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Priority debt and expenses

Prioritise your debt

Some bills are classed as priorities. This is because the consequences of not paying them are more serious than the consequences of not paying others.

Therefore if you’re struggling to make your repayments on time, you need to look at all your debts and split them into:

  • priority debts
  • non-priority debts

Once priority debts and living expenses, such as food, have been paid, you will need to pay your non-priority debts based on how much money you have left.

Read the Money Advice Service's guide on how to prioritise your debts properly.

If you have nothing left to pay non-priority debts, you must say so. Show your creditors by sending them your financial statement.

A financial statement is the document sent to creditors to represent your financial circumstances. Great care must be taken to ensure it is fair and correct. From the financial statement you will be able to calculate whether or not there is any income to make offers to non-priority creditors. Contact debt advice charities for further help.

Manage your expenses

When you are in debt and owe creditors, you should work out how much money you have to pay out each month on basic living expenses first. This will ensure you have enough money to pay for items such as food and fuel. You should include these on include these on your financial statement.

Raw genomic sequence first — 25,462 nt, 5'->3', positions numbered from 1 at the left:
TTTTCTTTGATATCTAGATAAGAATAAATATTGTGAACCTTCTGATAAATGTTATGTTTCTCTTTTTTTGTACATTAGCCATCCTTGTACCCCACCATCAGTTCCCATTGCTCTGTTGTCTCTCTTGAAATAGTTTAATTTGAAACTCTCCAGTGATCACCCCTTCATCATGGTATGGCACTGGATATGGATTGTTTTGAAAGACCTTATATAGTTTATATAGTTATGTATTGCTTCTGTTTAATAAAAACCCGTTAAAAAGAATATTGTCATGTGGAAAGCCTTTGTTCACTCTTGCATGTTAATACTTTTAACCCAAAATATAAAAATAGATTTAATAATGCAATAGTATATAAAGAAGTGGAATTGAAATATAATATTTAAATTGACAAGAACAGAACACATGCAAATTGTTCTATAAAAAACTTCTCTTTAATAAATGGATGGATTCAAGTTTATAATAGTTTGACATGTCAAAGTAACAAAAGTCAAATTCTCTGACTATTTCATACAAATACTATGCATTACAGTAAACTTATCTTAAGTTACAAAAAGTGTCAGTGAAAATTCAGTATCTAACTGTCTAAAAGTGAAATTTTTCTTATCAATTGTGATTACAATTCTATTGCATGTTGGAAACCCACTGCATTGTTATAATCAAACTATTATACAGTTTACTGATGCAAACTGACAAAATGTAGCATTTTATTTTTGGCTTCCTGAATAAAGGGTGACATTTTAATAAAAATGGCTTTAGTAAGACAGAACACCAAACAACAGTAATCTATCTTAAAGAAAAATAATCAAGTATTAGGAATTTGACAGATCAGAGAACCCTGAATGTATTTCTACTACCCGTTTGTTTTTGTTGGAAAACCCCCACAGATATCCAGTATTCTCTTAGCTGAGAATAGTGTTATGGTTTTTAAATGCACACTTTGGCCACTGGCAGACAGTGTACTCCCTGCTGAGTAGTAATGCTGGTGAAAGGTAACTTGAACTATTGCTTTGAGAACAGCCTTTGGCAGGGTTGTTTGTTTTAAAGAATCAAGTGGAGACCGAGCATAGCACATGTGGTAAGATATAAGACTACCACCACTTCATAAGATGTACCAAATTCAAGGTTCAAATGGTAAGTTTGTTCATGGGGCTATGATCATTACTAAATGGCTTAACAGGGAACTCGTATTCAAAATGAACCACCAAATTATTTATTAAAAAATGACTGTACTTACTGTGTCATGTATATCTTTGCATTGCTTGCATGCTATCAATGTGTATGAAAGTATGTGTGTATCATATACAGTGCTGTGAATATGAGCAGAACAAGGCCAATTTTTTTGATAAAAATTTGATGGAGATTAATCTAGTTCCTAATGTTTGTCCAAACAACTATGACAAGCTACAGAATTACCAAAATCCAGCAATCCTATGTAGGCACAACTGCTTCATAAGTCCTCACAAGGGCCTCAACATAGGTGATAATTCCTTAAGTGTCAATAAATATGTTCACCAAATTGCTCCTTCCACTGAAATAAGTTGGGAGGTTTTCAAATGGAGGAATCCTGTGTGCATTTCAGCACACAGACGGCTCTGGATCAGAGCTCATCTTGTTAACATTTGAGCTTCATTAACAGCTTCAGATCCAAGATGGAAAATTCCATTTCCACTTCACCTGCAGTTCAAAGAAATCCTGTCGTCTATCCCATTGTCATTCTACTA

Look around for good deals and cut costs where you can:

  • Council Tax - Check whether you are entitled to help to pay your council tax and see if you can pay in weekly or monthly instalments. Many councils ask for the amount paid over 10 months rather than 12
  • Water charges - Water companies may accept weekly or monthly payments rather than half yearly
  • Gas and electricity - Work out the cost of your bills over the year. Divide by 12 if you are budgeting monthly. You can ask to pay by budget scheme or have a meter installed. Ask your local council about home insulation grants. If you are on Income Support or Job Seekers Allowance (JSA) you can pay for your arrears by Fuel Direct
  • Food and household items - For food, put down the amount you spend on your weekly shopping. You should also include the cost of household items, for example, washing powder, soap, shampoo, toothpaste, sanitary towels and razors. If you are not sure exactly how much you spend on food and household items, allow about £20 per week for each person who lives with you. However, if you or anyone else who lives with you needs a special diet (for example, a diabetic) or has other special needs, you will need to increase this amount. You should explain this on any letter you write to your creditors
  • TV licence - Spread the cost of your colour TV Licence in weekly or monthly payments, from as little as £5.60 per week. Visit the TV licensing website to find out more
  • Essential travelling expenses - These should include travelling to work, school and for shopping. If you are running a car, include the cost of tax, insurance, repairs, MOT and servicing as well as petrol
  • Clothing - Look at your clothing expenses over a year. Only include non-dependants if you pay for their clothing. Remember to include school uniforms. As a rough guide, allow £5 per person per week.